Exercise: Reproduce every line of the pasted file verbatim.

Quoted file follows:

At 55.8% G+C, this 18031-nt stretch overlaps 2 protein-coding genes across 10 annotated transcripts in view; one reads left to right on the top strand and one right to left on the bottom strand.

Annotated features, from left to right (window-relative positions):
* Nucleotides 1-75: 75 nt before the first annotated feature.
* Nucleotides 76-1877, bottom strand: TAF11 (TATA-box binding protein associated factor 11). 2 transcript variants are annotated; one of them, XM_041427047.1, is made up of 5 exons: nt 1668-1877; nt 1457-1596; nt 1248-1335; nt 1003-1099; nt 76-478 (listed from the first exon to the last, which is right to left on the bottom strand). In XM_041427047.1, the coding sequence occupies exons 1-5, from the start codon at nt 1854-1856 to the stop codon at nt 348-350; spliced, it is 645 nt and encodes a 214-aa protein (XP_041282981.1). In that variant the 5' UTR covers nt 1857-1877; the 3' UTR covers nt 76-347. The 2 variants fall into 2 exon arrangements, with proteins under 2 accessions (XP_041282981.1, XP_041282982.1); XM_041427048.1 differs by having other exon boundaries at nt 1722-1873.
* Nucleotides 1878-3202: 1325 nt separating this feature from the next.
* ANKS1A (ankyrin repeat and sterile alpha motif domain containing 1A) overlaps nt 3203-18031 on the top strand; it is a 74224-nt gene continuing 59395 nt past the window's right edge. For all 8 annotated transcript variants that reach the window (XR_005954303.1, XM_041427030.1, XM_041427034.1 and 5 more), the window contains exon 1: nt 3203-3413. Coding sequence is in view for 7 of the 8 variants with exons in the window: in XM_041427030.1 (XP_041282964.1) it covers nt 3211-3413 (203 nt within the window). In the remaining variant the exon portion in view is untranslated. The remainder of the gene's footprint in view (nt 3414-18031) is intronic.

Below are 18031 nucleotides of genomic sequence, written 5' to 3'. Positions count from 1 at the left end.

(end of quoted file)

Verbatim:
At 55.8% G+C, this 18031-nt stretch overlaps 2 protein-coding genes across 10 annotated transcripts in view; one reads left to right on the top strand and one right to left on the bottom strand.

Annotated features, from left to right (window-relative positions):
* Nucleotides 1-75: 75 nt before the first annotated feature.
* Nucleotides 76-1877, bottom strand: TAF11 (TATA-box binding protein associated factor 11). 2 transcript variants are annotated; one of them, XM_041427047.1, is made up of 5 exons: nt 1668-1877; nt 1457-1596; nt 1248-1335; nt 1003-1099; nt 76-478 (listed from the first exon to the last, which is right to left on the bottom strand). In XM_041427047.1, the coding sequence occupies exons 1-5, from the start codon at nt 1854-1856 to the stop codon at nt 348-350; spliced, it is 645 nt and encodes a 214-aa protein (XP_041282981.1). In that variant the 5' UTR covers nt 1857-1877; the 3' UTR covers nt 76-347. The 2 variants fall into 2 exon arrangements, with proteins under 2 accessions (XP_041282981.1, XP_041282982.1); XM_041427048.1 differs by having other exon boundaries at nt 1722-1873.
* Nucleotides 1878-3202: 1325 nt separating this feature from the next.
* ANKS1A (ankyrin repeat and sterile alpha motif domain containing 1A) overlaps nt 3203-18031 on the top strand; it is a 74224-nt gene continuing 59395 nt past the window's right edge. For all 8 annotated transcript variants that reach the window (XR_005954303.1, XM_041427030.1, XM_041427034.1 and 5 more), the window contains exon 1: nt 3203-3413. Coding sequence is in view for 7 of the 8 variants with exons in the window: in XM_041427030.1 (XP_041282964.1) it covers nt 3211-3413 (203 nt within the window). In the remaining variant the exon portion in view is untranslated. The remainder of the gene's footprint in view (nt 3414-18031) is intronic.

Below are 18031 nucleotides of genomic sequence, written 5' to 3'. Positions count from 1 at the left end.